St Petersburg University has held a ceremony to open the Japanese Cabinet in honour of the Russia-Japan cross-year and a meeting with the world’s renowned Japanese writer Kaori Ekuni.
The events were visited by SPbU’s partners: Mitsui&Co, JTI, Panasonic, Consulate General, Embassy of Japan in Russia, and Committee for External Affairs of St Petersburg.
“The recent years have seen a dramatic rise in our relationships with Japan”, — said Nikolay Kropachev. Some years ago, the University could not boast such a great number of Japanese partners, exchanges, and joint publications.
I would like to express my gratitude to everyone who are actively engaged in propelling Russia-Japan relationships in St Petersburg University. Due to our joint efforts, our collaboration is on the rise.
SPbU Rector Nikolay Kropachev
Japanese studies has always been among the popular fields of study at the University. The challenge that the University should respond to is expand a range of educational programmes with a specific focus on Japan. In 2018, the University is to open an undergraduate programme in law with a focus on Japanese language and law. How successful we will be depends on how active our Japanese partners are: public and business sectors the representatives of which can be the members of the councils of the educational programmes.
“I was in Japan several years ago, and now when I enter the Cabinet I feel like I am in Japan. This Cabinet reflects both the image and atmosphere of Japan”, — said SPbU Rector. In 2016, Nikolay Kropachev was awarded by the Order of the Rising Sun, Gold and Silver Star by the Japanese Prime-Minister Shinzō Abe in the Tokyo Imperial Palace. The Japanese Cabinet is expected to attract and cement the ties between Russia and Japan, said Rector.
The Director of the Department of Japanese Culture of the Japan Foundation and Advisor at the Embassy of Japan in Russia Masakazu Takahashi spoke on behalf of the Ambassador Extraordinary and Plenipotentiary of Japan in Russia Kozuki Toyohisa. Kozuki Toyohisa said that it was St Petersburg where Russian people started to study Japanese in the epoch of Peter the Great, and later it was spread across Russia: Moscow and Vladivostok. “It is important that it is St Petersburg University that opens the Japanese Cabinet as the University is rich in history of teaching Japanese language and culture. In other words, it is St Petersburg where the Russian Japanese studies came from, — said Kozuki Toyohisa. — I hope that the Cabinet will produce plenty of young specialists who will develop Russia-Japan relationships in future”. The Ambassador of Japan also thanked SPbU and its partner that contributed to opening the Cabinet.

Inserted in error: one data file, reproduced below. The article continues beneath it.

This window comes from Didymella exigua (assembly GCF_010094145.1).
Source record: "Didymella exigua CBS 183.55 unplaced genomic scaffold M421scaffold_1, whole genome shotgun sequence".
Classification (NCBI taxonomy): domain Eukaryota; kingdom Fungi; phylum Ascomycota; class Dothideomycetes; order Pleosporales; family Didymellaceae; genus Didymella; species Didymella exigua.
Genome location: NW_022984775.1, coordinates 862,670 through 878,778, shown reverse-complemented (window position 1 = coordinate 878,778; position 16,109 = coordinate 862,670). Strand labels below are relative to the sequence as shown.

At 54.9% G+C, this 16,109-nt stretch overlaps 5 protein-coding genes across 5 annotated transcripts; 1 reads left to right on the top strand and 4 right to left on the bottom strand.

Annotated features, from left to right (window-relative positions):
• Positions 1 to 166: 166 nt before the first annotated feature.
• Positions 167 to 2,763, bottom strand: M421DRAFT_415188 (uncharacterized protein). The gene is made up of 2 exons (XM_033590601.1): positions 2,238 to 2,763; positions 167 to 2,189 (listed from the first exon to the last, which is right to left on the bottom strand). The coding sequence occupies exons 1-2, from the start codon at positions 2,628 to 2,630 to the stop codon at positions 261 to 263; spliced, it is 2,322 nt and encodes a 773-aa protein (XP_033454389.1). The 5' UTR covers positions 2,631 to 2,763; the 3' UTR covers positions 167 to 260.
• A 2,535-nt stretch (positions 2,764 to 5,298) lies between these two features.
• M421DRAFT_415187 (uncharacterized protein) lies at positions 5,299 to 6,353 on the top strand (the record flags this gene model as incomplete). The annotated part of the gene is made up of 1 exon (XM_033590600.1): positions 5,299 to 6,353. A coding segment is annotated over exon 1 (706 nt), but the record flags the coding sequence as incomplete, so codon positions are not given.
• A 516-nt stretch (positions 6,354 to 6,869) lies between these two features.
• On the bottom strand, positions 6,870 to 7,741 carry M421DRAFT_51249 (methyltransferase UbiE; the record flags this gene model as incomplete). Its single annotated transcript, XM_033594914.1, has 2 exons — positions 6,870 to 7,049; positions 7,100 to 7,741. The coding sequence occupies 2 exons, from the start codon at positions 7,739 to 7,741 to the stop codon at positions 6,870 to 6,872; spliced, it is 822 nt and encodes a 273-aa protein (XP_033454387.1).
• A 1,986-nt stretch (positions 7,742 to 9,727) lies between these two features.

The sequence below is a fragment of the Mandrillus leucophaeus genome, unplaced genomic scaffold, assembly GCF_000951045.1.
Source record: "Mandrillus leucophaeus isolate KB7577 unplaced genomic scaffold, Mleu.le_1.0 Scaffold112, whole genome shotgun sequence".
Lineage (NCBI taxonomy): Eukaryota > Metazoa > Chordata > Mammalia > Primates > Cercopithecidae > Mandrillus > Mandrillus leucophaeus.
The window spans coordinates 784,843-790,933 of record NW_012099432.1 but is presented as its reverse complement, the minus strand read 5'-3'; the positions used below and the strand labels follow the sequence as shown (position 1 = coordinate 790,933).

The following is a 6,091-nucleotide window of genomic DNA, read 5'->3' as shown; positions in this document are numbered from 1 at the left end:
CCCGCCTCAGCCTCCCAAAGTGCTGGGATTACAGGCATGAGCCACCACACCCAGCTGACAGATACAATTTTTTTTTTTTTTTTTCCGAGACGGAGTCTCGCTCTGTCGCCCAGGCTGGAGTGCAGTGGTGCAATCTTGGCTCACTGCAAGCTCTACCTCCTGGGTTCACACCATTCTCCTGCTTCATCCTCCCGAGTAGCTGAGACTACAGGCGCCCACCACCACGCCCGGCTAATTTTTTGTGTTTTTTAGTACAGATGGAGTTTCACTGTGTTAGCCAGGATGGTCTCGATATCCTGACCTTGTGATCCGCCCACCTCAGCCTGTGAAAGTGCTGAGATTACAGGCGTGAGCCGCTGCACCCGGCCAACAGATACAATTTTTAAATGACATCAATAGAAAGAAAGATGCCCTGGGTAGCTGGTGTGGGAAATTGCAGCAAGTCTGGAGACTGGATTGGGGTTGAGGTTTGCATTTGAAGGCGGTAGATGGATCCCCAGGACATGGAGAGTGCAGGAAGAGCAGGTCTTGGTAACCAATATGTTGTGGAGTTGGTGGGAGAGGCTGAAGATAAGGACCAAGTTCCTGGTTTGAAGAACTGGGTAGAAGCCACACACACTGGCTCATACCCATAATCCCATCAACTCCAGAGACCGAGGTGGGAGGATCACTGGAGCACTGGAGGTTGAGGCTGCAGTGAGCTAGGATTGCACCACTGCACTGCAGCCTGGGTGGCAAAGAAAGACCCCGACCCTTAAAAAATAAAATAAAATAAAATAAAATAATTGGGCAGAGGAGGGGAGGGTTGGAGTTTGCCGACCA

The Consul General of Japan in St Petersburg Masanori Fukushima said in his greeting speech that St Petersburg University was just the right place to open the Cabinet and the Cabinet is a fair reflection of the spirit and soul of Japan.
St Petersburg University is the first university in the world to start teaching the Japanese language. In this respect, opening the Cabinet is a historic moment.
Consul General of Japan in St Petersburg Masanori Fukushima
The interior of the Cabinet was designed by SPbU staff and students who pursue the programme in Landscape Design. The fourth-year students suggested their interior designs while Associate Professor Evgenia Petrashen and senior lecturer Aleksandra Tolstova implemented their best ideas. The designers use warm wood colours, rather than black-and-white palette that is so typical to Japan, that are ideal for interior of the study room. Just at the centre is a wall-sized interactive whiteboard covered by a magnetic paint. The shelves are adorned by the reproductions of the traditional Japanese engravings that were stored in the Russian Museum.
There was another event at the same day: a meeting with the Japanese writer Kaori Ekuni.
I am glad to be at the university that looks like a museum. It is my first trip to Russia and St Petersburg, I fell like that I am a hero of a novel or a film.
Japanese writer Kaori Ekuni
Kaori Ekuni made a confession that she would like to reflect her impressions about St Petersburg in her books.
Her books are studied at the classes on the Japanese literature at SPbU. The meeting is a unique opportunity for students to delve into her books that are to a certain extent, as the writer said, influenced by the Russian literature.
“There was a time when I was greatly impressed by Tolstoy, Dostoevsky, and Turgenev and their complicated and long books. Then I adored Chekhov and Mayakovsky: many of my books are inspired by their concise and fresh books. Today I like Ludmila Ulitskaia”, — said Kaori Ekuni.
The age of long novels has been replaced by the age of short and light stories. “Today the readers are more likely to pick up a book that is short and easy to read. Most of them just want to know how the book ends and they read short descriptions of the books, — said the writer. — Yet the time of the novels is not over: it is more a question of taste. The matter it how much time it will take”. Japanese people prefer short and easy stories, but Kaori Ekuni is eager to make long novels once again popular that can deeply affect the readers. “In Japan, there is a tendency to be always happy and glad. It seems strange to me. The essence of life is to feel it to the full”, — said Kaori Ekuni.
Kaori Ekuni is awarded by eight prestigious prizes, including Murasaki Shikibu Literary Prize for the novel Twinkle Twinkle (1992). In Russia, it is known as Tы сияй, звезда ночная and was published in 2007. In 2013, another her novel God’s Boat appeared in Russia.